2000 REYNARD 2KQ LMP900
Superb design, carbon chassis, 6-litre Mopar engine, sequential gearbox
A high-performance LMP900 that can be powered by a JUDD V10
Entered in the 12 Hours of Sebring in 2000 and Daytona 24 Hours
Eligible for Dubaï GP Revival, Daytona Classic, Sebring Classic, Masters Endurance Legends, Endurance Racing Legends and Le Mans Classic
ENDURANCE RACING LEGENDS by PETER AUTO
LE MANS CLASSIC
LE MANS 24 HOURS SUPPORT RACE
MASTERS ENDURANCE LEGENDS
DUBAI GP REVIVAL
SEBRING CLASSIC 12 HOUR by HSR
DAYTONA CLASSIC 24 HOUR by HSR
ROLEX MONTEREY MOTORSPOSTS REUNION
MOPAR V8 6 LITERS
630 HP. @ 6,100 RPM
6 SEQUENTIAL SPEEDS - GEMINI
Reynard's success story... followed by bankruptcy
Adrian Reynard was an accomplished racing driver in the mid-1970s when he founded Sabre Automotive Ltd, which later became Reynard Motorsport.
The company developed and marketed cars in a number of series and, by winning championships, helped the small British marque to build up an excellent reputation. An attempt to enter Formula 1 in the early 1990s was unsuccessful. Reynard Motorsport was also involved in development programmes for several leading manufacturers, including the Panoz Esperante and the high-performance Viper GTS-R for Chrylser.
At the end of the 90s, Reynard Motorsport thought big and acquired Riley & Scott and Gemini Transmission in quick succession. At the time, Riley & Scott Mk3s were dominating endurance racing on a number of occasions against the Ferrari 333SPs, even though they were very sharp. It was therefore necessary to pay a high price to acquire this nugget.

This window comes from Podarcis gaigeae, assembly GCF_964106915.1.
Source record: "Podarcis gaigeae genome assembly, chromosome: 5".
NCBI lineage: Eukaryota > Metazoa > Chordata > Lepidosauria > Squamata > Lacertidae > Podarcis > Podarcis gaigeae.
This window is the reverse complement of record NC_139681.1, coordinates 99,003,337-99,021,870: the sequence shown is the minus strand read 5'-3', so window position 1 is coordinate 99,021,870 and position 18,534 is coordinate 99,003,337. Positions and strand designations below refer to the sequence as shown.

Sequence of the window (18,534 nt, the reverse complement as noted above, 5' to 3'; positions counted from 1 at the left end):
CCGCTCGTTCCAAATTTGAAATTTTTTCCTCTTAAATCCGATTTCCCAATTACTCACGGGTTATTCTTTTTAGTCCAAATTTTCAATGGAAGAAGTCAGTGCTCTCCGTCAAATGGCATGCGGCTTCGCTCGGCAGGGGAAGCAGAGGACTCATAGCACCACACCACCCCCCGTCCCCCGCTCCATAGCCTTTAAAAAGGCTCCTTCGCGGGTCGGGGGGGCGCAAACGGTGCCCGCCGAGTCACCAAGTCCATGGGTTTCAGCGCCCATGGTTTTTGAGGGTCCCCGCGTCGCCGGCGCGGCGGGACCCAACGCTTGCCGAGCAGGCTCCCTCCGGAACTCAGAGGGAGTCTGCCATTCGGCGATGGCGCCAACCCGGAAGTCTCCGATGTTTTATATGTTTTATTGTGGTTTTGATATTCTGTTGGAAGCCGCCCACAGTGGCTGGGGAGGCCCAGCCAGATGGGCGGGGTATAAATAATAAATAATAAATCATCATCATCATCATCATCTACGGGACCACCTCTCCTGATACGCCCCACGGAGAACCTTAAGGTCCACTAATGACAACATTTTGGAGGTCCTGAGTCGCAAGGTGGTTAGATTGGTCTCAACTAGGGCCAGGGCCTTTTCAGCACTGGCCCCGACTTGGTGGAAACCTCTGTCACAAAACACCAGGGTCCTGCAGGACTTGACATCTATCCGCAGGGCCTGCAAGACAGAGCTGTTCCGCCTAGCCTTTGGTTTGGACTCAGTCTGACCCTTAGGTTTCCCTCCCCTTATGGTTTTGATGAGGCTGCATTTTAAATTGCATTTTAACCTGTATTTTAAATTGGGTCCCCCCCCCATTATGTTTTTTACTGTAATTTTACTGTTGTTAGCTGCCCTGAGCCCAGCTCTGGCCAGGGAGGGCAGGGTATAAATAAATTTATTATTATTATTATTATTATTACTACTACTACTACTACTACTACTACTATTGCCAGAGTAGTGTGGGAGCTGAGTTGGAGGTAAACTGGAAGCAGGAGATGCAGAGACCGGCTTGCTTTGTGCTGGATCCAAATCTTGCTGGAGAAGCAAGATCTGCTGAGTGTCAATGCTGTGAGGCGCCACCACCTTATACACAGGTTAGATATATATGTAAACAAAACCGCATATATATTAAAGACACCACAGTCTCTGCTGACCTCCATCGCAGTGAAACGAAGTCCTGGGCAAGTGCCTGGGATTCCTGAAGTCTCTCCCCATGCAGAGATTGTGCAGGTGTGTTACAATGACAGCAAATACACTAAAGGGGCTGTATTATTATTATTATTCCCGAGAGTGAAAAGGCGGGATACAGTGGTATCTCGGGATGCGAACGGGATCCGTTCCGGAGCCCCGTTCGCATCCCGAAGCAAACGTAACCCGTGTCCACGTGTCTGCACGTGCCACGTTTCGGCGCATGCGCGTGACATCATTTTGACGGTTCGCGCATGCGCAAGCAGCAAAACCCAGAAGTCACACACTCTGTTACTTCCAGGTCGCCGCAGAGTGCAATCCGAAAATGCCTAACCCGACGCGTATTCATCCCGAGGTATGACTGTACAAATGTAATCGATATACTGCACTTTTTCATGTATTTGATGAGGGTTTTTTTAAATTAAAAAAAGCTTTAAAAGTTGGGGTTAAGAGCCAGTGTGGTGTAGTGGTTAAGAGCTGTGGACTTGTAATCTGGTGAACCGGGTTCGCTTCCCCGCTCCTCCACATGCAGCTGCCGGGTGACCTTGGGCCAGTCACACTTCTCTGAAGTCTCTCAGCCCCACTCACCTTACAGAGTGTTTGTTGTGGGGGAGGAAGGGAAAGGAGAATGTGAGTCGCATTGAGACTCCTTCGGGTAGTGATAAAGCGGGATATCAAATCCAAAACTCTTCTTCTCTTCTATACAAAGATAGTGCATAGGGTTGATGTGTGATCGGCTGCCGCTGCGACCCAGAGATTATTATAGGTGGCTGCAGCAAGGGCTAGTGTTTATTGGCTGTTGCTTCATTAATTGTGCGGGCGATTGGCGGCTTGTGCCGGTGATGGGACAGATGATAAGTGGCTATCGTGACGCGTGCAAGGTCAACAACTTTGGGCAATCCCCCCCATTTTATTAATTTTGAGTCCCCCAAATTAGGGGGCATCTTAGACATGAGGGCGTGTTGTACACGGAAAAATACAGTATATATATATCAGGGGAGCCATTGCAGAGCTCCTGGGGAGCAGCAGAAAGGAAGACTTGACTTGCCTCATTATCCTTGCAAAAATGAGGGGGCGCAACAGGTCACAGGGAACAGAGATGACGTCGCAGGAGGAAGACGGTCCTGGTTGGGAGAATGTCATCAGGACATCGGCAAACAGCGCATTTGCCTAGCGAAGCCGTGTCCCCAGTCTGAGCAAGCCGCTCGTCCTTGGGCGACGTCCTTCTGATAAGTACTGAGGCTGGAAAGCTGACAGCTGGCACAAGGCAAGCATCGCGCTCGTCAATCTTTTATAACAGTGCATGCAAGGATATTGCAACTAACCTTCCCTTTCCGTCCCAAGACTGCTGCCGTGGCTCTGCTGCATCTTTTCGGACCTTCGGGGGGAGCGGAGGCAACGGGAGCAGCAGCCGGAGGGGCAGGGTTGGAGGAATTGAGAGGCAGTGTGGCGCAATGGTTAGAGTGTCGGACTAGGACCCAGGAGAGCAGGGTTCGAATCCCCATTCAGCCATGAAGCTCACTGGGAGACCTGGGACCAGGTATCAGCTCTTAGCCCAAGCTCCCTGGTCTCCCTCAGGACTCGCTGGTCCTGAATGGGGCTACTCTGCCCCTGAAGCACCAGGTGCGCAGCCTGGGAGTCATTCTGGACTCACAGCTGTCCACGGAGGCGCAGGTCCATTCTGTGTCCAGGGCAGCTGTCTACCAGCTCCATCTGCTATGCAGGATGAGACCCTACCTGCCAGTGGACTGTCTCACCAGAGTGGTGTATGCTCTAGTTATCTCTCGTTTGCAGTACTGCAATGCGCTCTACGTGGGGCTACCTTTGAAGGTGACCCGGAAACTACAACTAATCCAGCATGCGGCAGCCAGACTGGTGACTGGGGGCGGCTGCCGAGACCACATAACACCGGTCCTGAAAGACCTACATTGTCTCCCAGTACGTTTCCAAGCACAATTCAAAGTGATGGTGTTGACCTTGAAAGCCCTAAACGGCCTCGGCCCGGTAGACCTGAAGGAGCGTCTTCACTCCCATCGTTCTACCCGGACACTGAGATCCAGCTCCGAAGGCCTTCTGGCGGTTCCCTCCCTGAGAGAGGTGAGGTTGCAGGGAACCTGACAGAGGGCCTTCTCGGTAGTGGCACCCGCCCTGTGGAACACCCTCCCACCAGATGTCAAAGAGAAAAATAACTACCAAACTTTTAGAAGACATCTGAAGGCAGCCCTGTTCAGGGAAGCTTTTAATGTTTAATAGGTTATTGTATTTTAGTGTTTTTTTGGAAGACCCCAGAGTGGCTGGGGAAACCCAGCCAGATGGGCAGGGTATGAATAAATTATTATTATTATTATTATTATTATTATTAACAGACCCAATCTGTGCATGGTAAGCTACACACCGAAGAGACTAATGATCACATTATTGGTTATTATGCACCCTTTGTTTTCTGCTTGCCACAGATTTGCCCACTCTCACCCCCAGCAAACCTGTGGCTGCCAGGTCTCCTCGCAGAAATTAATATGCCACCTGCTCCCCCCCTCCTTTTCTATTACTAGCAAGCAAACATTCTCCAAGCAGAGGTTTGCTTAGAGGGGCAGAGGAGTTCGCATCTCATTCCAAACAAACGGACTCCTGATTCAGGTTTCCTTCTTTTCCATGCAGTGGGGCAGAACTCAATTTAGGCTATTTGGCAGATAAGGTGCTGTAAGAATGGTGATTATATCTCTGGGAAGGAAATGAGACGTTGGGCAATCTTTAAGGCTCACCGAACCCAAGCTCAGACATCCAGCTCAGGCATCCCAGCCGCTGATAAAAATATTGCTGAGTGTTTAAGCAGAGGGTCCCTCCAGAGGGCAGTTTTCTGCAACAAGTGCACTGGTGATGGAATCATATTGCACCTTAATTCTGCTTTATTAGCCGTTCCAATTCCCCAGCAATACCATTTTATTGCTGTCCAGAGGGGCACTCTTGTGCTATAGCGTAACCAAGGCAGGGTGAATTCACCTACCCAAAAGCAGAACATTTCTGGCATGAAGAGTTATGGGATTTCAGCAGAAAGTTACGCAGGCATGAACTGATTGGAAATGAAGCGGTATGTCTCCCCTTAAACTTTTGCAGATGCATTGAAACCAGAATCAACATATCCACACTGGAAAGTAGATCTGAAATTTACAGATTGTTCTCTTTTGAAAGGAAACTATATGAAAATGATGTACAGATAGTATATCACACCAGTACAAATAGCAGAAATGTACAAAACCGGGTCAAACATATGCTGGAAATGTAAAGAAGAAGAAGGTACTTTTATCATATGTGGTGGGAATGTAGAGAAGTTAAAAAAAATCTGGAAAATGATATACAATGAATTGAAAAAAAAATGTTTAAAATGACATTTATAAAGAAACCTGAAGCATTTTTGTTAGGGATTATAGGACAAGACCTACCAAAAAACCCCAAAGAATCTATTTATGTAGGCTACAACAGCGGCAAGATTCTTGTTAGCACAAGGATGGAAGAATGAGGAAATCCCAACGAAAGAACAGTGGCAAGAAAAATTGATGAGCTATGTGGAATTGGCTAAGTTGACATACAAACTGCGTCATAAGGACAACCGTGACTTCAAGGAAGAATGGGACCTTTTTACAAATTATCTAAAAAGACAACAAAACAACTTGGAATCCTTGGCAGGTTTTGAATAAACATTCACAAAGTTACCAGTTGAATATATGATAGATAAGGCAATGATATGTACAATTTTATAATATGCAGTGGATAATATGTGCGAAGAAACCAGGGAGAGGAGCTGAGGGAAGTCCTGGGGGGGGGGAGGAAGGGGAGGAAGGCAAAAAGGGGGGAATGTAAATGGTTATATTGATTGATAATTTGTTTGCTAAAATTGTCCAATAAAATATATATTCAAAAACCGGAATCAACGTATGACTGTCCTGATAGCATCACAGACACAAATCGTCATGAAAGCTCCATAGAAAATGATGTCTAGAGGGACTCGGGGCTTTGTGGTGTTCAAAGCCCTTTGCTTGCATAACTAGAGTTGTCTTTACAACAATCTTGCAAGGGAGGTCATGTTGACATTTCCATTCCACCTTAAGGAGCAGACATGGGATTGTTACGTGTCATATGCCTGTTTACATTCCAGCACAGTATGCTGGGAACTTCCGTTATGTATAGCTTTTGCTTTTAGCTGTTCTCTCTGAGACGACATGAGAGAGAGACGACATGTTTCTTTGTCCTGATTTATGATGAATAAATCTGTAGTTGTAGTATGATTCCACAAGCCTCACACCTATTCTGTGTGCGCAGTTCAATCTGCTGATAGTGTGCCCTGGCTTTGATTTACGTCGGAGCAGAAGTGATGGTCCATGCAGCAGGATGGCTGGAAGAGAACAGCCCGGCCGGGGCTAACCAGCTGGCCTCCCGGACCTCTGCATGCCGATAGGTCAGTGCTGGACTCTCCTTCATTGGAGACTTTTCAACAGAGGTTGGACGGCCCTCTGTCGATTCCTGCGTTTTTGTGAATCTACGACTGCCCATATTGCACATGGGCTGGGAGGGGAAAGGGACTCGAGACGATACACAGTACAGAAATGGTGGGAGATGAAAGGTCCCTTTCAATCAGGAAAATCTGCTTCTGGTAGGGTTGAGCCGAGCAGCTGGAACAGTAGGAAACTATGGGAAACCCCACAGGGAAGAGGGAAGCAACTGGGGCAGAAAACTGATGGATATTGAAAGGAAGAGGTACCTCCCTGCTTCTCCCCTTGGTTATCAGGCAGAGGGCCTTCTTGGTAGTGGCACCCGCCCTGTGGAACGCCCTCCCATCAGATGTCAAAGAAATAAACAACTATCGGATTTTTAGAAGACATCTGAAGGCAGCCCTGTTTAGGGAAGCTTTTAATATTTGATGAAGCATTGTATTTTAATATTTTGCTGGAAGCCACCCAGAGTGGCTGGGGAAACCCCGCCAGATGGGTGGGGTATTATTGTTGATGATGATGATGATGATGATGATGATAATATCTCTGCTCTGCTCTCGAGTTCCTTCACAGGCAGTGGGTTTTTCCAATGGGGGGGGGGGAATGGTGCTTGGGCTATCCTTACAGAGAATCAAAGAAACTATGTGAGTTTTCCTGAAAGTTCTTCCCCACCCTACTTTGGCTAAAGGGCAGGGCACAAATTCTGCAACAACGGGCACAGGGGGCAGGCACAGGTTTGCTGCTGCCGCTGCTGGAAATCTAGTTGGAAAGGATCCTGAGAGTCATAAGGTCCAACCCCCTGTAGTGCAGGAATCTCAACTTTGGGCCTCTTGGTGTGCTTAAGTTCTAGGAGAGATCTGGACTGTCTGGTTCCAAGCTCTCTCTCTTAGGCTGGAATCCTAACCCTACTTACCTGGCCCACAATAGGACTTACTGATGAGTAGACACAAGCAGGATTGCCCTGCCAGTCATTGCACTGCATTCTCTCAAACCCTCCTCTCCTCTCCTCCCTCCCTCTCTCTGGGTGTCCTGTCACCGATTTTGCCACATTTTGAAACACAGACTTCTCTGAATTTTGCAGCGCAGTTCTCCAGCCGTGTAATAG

It was at this time that the idea of building a Sportscar was born. The first Reynard 2KQs were assembled in 1999. In 2002, after an unsuccessful IPO on the New York Stock Exchange and a debt burden that had become insurmountable, the company went into liquidation.
REYNARD 2KQ: Carbon chassis, Kevlar/carbon bodywork - sequential gearbox
The Reynard 2KQ was developed with the aim of offering private teams a competitive Endurance car. At the time, Reynard Motorsport was at its peak. But the Reynard 2KQ got off to a somewhat rocky start. Nigel Stroud was called in to help, and he made a number of changes to the car that proved successful from the start of the 2000 season, in particular the modification of the front end.
The best technology of the time was used in the construction of the 2KQ, with a carbon tub providing rigidity, lightness and safety, and a Kevlar carbon body. The car's design is highly advanced, with a sequential gearbox in the longitudinal position, in this case an 'in-house' gearbox, the 6-speed Reynard / Gemini. The engine compartment accommodates a range of different powerplants. As was often the case, Reynard and Lola were offering 'open architecture' cars that could be fitted with a variety of different power units, at the customer's discretion. A very wide variety of engines would be used in the long career of certain chassis. JUDD V10 GV4 4-litre, MOPAR V8 6-litre, VW Lehmann HPT/ROC L4 Turbo 2-litre, Nicholson- Cosworth 4-litre, and even the JUDD 5-litre when chassis 2KQ 006 became the Nasamax DM139 LMP1 of the 2004 Le Mans 24 Hours, running on 'green' ethanol fuel.
A real commercial success